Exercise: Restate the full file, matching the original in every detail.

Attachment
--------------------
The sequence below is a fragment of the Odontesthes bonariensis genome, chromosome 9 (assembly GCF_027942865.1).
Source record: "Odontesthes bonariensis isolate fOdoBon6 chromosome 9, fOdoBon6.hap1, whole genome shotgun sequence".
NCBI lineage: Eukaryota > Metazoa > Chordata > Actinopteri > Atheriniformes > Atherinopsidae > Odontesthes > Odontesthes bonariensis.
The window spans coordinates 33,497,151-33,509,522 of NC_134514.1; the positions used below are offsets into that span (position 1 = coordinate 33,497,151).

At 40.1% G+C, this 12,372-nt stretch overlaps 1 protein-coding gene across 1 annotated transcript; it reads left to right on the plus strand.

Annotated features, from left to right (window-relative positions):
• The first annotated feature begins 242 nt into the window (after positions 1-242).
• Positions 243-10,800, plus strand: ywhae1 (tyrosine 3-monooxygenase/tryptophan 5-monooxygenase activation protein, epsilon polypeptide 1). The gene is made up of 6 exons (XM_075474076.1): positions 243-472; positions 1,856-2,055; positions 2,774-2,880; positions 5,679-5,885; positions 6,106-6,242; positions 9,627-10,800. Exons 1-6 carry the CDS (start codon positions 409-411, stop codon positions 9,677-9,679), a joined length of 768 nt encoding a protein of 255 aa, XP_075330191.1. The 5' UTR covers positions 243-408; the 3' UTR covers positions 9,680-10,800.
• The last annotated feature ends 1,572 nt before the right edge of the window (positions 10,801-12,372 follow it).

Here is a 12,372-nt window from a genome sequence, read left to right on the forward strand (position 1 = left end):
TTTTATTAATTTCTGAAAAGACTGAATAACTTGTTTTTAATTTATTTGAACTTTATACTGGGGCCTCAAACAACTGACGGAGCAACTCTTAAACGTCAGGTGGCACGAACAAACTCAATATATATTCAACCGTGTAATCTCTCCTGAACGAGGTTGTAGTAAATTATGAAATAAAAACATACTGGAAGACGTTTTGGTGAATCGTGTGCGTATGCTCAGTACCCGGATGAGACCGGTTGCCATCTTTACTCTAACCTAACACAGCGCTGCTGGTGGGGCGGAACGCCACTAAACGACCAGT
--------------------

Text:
The sequence below is a fragment of the Odontesthes bonariensis genome, chromosome 9 (assembly GCF_027942865.1).
Source record: "Odontesthes bonariensis isolate fOdoBon6 chromosome 9, fOdoBon6.hap1, whole genome shotgun sequence".
NCBI lineage: Eukaryota > Metazoa > Chordata > Actinopteri > Atheriniformes > Atherinopsidae > Odontesthes > Odontesthes bonariensis.
The window spans coordinates 33,497,151-33,509,522 of NC_134514.1; the positions used below are offsets into that span (position 1 = coordinate 33,497,151).

At 40.1% G+C, this 12,372-nt stretch overlaps 1 protein-coding gene across 1 annotated transcript; it reads left to right on the plus strand.

Annotated features, from left to right (window-relative positions):
• The first annotated feature begins 242 nt into the window (after positions 1-242).
• Positions 243-10,800, plus strand: ywhae1 (tyrosine 3-monooxygenase/tryptophan 5-monooxygenase activation protein, epsilon polypeptide 1). The gene is made up of 6 exons (XM_075474076.1): positions 243-472; positions 1,856-2,055; positions 2,774-2,880; positions 5,679-5,885; positions 6,106-6,242; positions 9,627-10,800. Exons 1-6 carry the CDS (start codon positions 409-411, stop codon positions 9,677-9,679), a joined length of 768 nt encoding a protein of 255 aa, XP_075330191.1. The 5' UTR covers positions 243-408; the 3' UTR covers positions 9,680-10,800.
• The last annotated feature ends 1,572 nt before the right edge of the window (positions 10,801-12,372 follow it).

Here is a 12,372-nt window from a genome sequence, read left to right on the forward strand (position 1 = left end):
TTTTATTAATTTCTGAAAAGACTGAATAACTTGTTTTTAATTTATTTGAACTTTATACTGGGGCCTCAAACAACTGACGGAGCAACTCTTAAACGTCAGGTGGCACGAACAAACTCAATATATATTCAACCGTGTAATCTCTCCTGAACGAGGTTGTAGTAAATTATGAAATAAAAACATACTGGAAGACGTTTTGGTGAATCGTGTGCGTATGCTCAGTACCCGGATGAGACCGGTTGCCATCTTTACTCTAACCTAACACAGCGCTGCTGGTGGGGCGGAACGCCACTAAACGACCAGT